At cricket grounds the day before a game, or on the morning of a match, players from the two teams usually turn up for practice sessions.
Till some years ago, all one got to see was a lot of running, stretching, exercising, fielding and catching practice, and batting and bowling in the nets set up on the ground. Over the years, everything has changed. All teams have their own innovations when it comes to training and fielding drills – from the laptops that have become a part of a coach’s kit to simulation of match situations and custom-made gadgets, cricket training today is a hi-tech affair.
I am not sure we’ve seen an upswing in the quality of cricketers because of all this, but at the top level, they are certainly better prepared than their counterparts of a couple of decades ago.
Which begs the question: if technology and innovations are such a part of every aspect of cricket, why are kids in coaching academies still trained the old-fashioned way? Obviously, I haven’t visited every single academy in India, but the ones I did have appeared distinctly behind the times. Yes, there might be a former cricketer – whose name is attached to the set-up – around, but he is unlikely to be there every day, while the other coaches, usually, are picked up from lower grades of cricket and not always trained at the job.
For the most part, young batsmen are asked to get their feet to the pitch of the ball, hit straight and keep the ball down, while bowlers are essentially asked to maintain good line and length and, in the case of spinners, give the ball flight. If a kid shows extraordinary promise, the academy might focus on him more.
I am all for keeping cricket simple, but cricket isn’t really simple, is it? If kids must be readied for the game of today, the training techniques must also be updated. True, ‘face a thousand balls or bowl twenty overs every day’ is important, but is it enough?
On a recent trip to Nagpur, I had occasion to travel to the World Cricket Academy, a two-hour drive from the city at a place called Talegaon. It’s a fishing village. I had met a couple of WCA people last year and was intrigued by what they told me. Both of them are – as is the academy – associated with Rajasthan Royals.
One of them is Zubin Bharucha: one-time Mumbai opening batsman, current Technical Director of the Royals, and a respected cricket brain. During a random, short chat, Bharucha told me about the innovations he has put in place at the academy and how, along with providing training space for the big boys, they also spend time and energy coaching village kids.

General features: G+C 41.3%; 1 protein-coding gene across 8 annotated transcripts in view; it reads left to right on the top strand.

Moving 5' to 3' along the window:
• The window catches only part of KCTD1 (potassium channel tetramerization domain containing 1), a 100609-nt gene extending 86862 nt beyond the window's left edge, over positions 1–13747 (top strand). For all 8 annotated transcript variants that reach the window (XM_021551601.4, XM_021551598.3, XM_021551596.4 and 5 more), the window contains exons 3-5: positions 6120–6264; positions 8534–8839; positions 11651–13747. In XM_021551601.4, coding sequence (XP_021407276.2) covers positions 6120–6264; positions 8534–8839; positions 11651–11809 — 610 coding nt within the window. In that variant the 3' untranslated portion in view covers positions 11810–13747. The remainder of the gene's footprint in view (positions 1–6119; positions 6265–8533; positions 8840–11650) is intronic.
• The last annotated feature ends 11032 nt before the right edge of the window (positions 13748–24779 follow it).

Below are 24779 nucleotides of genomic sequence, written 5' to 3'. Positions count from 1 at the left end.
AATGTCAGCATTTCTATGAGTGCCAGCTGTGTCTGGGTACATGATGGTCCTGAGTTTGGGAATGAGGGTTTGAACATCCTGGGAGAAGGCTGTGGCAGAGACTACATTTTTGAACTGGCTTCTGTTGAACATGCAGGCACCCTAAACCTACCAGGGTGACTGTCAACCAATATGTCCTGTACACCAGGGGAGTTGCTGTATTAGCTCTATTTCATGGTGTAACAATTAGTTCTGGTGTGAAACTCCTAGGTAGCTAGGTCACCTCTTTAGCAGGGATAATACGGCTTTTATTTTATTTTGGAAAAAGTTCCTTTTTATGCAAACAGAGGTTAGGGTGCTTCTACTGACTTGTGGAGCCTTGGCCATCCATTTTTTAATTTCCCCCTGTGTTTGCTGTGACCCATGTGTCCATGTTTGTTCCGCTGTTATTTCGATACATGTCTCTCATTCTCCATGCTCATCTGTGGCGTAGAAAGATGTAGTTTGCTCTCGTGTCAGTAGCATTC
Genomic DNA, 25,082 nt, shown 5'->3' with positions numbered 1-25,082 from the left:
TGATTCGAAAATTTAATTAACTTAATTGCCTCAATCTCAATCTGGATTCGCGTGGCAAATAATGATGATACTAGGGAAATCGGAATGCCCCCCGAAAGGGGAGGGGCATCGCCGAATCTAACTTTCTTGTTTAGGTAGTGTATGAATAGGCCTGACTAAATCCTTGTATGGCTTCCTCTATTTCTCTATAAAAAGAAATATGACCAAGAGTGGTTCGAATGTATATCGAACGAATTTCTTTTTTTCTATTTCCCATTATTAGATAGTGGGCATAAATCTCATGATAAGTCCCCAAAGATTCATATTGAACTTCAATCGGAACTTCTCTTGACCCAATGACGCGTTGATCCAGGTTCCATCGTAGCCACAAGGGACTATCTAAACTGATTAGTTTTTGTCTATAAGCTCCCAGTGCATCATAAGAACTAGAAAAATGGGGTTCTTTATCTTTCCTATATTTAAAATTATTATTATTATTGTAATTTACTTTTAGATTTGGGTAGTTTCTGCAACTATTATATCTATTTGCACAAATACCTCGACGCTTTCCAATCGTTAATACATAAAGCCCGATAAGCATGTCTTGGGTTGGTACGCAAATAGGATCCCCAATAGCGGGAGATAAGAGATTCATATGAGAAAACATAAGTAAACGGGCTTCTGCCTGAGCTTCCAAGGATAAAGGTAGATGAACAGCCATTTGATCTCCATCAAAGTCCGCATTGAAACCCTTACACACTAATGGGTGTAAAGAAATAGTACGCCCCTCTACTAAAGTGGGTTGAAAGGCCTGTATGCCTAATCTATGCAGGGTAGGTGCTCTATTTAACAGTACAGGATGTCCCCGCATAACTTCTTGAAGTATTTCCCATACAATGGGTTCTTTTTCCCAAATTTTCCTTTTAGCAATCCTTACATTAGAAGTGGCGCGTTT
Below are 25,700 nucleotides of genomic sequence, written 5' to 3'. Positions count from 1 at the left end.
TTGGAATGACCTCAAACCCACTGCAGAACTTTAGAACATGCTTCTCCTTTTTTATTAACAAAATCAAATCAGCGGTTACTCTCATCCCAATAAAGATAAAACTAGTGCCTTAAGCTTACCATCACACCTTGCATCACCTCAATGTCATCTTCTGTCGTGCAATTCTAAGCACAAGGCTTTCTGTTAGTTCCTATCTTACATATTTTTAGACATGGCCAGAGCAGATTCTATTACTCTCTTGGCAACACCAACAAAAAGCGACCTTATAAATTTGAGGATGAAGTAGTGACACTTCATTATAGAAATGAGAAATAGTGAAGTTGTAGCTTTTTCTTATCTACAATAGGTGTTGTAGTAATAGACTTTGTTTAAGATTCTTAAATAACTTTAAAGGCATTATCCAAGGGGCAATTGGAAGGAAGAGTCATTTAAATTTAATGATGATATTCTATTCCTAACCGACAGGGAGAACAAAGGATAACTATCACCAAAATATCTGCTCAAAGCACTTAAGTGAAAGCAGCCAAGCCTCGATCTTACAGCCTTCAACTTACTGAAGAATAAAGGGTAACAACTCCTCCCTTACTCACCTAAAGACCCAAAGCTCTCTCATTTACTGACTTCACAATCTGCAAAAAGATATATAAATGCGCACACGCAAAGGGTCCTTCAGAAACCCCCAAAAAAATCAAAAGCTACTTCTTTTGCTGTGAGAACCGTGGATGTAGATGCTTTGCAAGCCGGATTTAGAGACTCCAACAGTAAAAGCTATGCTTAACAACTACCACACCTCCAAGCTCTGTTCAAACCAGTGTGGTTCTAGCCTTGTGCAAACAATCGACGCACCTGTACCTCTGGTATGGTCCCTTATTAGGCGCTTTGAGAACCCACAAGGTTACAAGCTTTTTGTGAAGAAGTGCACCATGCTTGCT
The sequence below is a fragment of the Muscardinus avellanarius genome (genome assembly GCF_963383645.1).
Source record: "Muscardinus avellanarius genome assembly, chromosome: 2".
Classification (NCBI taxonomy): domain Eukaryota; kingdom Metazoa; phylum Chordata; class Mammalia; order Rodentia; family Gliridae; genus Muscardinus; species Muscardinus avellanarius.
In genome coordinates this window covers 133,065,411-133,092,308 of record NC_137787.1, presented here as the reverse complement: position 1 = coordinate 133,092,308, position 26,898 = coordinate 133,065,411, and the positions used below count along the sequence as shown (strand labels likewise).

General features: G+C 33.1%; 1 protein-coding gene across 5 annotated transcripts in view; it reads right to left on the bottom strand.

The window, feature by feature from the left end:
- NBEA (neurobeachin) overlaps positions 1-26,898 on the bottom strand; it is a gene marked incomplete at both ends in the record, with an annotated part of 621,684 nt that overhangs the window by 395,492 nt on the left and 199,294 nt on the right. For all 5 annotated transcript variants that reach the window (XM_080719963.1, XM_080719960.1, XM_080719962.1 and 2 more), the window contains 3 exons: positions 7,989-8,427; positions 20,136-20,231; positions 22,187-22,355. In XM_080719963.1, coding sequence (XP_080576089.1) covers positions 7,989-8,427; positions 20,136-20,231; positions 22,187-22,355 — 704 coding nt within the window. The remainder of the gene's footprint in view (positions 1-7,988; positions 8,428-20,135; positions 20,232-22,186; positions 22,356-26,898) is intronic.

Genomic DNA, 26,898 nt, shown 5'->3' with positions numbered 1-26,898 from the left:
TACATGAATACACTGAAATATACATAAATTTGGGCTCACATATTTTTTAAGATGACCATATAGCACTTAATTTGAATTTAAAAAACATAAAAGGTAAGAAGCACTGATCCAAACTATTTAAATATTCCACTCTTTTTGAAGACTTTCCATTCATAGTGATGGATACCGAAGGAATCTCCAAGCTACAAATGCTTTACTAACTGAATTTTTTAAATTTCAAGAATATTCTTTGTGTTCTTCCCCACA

I was in the neighbourhood, so to speak, and so I dropped by.
First, at daybreak, we tried out the ‘grille’ that helps batsmen with the swing of their bat and the footwork for the forward defensive shot.
How does it work? Well, take a look at the first picture on this page – that’s to get the footwork right. Some of these grilles are also fitted with a vertical metal rod that forces the batsman to bring the bat down straight, from marginally right of the wicketkeeper (for the right-handed batsman). If the footwork is wrong, you trip on the grille or lose balance. If the bat swing isn’t right, you hit the vertical rod.
That’s not all. In a tribute Bradman-like preparation, the ‘bat’ used for this drill is the approximate width of a stump, while the balls can be described as soft golf balls. The idea is, therefore, to have young batsmen train in middling the ball after having brought the bat down straight and taken a decisive step forward.
On to the next apparatus – this one is to get young spinners to flight the ball. What do you have for it? Three hoops on poles; the one closest to the bowler is the tallest, then, around mid-pitch, one slightly lower and then, just before the good length spot, the lowest one. Run up, release the ball and make it go through all three hoops – that’s the trajectory one sees so rarely these days, the one commentators keep wailing about.
I’ll describe a couple more things. One, the ‘ball’ medium-pacers train with to ensure they always bowl with the seam ‘up’. Picture a normal cricket ball. Place it straight. Then slice off the sides. What you are left with is somewhat like a fat disc, like a roll of Sellotape, maybe, with the seam in place. Wrist position is key. If the release isn’t right, the ‘ball’ won’t pitch on the seam or will swing madly away.
And finally, the apparatus to force medium-pacers to bowl in the channel. Use the same sliced balls, but keep the delivery within two parallel bars that are used to partition the pitch, keeping only a slim area for the ball to pitch in – essentially, about a foot or so to the batsman’s offside.
At the start, I’d said that innovations and technology don’t necessarily make cricketers better – not as far as I can tell. As a non-cricketer, I’m also in no position to suggest that the innovations in Talegaon will work. This column should certainly not be construed as an endorsement of the academy.
But at the very least, the innovations are an attempt at keeping up with the times. Perhaps other academies will take the cue too. Cricket, after all, has changed dramatically over the years. Perhaps the old training techniques for kids need a rethink too.